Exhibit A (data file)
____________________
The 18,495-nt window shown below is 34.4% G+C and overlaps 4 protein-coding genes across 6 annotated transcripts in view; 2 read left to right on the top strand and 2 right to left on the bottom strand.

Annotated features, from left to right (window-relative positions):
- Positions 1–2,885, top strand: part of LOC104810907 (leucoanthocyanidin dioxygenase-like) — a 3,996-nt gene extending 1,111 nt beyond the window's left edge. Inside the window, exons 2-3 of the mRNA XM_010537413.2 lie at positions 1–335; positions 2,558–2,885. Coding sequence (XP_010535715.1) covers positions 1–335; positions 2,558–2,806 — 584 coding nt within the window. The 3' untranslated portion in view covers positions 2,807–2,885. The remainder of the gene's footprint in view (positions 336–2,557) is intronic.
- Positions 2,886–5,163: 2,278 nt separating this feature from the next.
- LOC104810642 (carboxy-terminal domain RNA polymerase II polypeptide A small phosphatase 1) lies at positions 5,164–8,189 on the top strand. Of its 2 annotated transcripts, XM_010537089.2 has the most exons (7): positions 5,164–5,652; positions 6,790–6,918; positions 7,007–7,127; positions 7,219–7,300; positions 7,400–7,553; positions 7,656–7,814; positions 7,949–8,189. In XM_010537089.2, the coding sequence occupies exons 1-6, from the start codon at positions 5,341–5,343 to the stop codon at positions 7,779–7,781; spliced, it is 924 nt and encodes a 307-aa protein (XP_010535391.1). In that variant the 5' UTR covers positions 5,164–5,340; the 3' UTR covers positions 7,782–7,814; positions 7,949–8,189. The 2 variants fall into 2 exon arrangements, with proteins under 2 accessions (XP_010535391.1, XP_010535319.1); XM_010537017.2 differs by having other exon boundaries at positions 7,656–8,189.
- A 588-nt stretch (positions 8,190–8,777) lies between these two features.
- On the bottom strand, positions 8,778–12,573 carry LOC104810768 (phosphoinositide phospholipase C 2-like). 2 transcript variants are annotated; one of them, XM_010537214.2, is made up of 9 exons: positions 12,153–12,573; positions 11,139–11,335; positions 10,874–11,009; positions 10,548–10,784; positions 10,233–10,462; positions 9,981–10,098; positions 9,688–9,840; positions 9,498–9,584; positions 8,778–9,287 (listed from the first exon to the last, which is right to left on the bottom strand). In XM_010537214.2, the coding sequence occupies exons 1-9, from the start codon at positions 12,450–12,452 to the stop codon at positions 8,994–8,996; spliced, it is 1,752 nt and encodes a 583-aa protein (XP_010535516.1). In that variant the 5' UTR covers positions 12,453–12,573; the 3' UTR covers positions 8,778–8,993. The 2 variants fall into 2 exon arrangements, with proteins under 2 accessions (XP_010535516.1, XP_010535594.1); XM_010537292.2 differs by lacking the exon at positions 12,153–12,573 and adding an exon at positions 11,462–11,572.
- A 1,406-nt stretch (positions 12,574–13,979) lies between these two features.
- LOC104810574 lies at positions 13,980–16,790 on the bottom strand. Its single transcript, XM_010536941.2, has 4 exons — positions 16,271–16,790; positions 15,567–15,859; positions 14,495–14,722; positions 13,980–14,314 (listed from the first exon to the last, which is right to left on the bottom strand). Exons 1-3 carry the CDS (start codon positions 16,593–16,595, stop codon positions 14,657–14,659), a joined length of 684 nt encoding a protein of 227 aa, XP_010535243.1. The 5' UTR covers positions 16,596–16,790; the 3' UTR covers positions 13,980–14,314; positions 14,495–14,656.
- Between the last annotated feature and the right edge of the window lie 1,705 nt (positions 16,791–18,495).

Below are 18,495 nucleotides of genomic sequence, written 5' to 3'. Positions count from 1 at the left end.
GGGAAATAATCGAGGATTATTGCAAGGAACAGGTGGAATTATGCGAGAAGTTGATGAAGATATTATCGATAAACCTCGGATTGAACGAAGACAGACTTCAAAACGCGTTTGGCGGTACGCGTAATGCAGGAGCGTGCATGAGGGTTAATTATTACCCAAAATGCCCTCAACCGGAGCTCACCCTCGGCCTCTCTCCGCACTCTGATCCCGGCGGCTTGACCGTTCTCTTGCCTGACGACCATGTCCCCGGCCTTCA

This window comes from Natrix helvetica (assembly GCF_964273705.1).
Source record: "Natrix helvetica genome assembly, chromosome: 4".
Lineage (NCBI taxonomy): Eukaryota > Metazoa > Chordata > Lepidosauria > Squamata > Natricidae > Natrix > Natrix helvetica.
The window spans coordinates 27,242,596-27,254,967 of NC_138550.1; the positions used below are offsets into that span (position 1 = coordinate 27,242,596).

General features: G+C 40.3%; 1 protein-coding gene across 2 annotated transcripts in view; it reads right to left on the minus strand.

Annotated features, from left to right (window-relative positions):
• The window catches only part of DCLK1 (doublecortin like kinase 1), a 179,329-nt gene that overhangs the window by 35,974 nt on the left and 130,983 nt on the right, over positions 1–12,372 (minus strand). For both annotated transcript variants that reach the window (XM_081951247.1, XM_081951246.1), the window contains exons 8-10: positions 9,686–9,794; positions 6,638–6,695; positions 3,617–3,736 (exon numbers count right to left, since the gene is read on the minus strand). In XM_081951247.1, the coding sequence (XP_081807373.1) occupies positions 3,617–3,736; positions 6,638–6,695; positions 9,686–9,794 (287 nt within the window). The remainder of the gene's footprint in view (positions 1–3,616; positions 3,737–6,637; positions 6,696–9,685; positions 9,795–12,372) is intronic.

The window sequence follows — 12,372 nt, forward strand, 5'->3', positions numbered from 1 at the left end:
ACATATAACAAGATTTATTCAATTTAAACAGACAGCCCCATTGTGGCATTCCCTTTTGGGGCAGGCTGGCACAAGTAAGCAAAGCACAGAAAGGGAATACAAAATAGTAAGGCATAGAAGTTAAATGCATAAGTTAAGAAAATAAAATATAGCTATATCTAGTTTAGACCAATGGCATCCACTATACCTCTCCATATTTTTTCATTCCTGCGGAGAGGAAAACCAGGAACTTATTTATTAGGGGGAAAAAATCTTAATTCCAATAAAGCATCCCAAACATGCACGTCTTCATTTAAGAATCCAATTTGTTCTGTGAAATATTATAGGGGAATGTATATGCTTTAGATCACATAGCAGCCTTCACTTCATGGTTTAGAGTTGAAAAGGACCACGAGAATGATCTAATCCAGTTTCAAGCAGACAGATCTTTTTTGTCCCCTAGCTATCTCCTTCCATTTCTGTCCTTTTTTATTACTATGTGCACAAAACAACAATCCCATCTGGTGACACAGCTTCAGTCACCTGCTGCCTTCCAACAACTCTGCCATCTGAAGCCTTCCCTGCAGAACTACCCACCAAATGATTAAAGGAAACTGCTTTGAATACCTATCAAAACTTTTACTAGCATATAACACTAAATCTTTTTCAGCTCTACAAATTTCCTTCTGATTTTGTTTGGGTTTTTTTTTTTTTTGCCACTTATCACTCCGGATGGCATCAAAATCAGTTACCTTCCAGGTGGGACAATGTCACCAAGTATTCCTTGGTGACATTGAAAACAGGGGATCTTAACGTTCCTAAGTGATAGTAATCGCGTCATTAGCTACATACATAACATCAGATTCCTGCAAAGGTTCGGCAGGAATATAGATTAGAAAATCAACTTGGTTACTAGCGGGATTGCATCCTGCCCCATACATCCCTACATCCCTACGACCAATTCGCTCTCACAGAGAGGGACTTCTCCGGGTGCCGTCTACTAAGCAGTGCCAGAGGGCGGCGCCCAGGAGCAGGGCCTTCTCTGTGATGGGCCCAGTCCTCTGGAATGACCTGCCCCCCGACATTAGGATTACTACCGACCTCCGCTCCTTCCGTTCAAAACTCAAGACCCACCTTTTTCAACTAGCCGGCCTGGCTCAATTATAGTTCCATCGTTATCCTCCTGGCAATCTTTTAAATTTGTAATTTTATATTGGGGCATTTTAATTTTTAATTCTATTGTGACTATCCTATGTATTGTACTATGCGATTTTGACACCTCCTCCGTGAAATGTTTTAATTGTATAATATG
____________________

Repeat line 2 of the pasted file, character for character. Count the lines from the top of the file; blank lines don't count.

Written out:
Annotated features, from left to right (window-relative positions):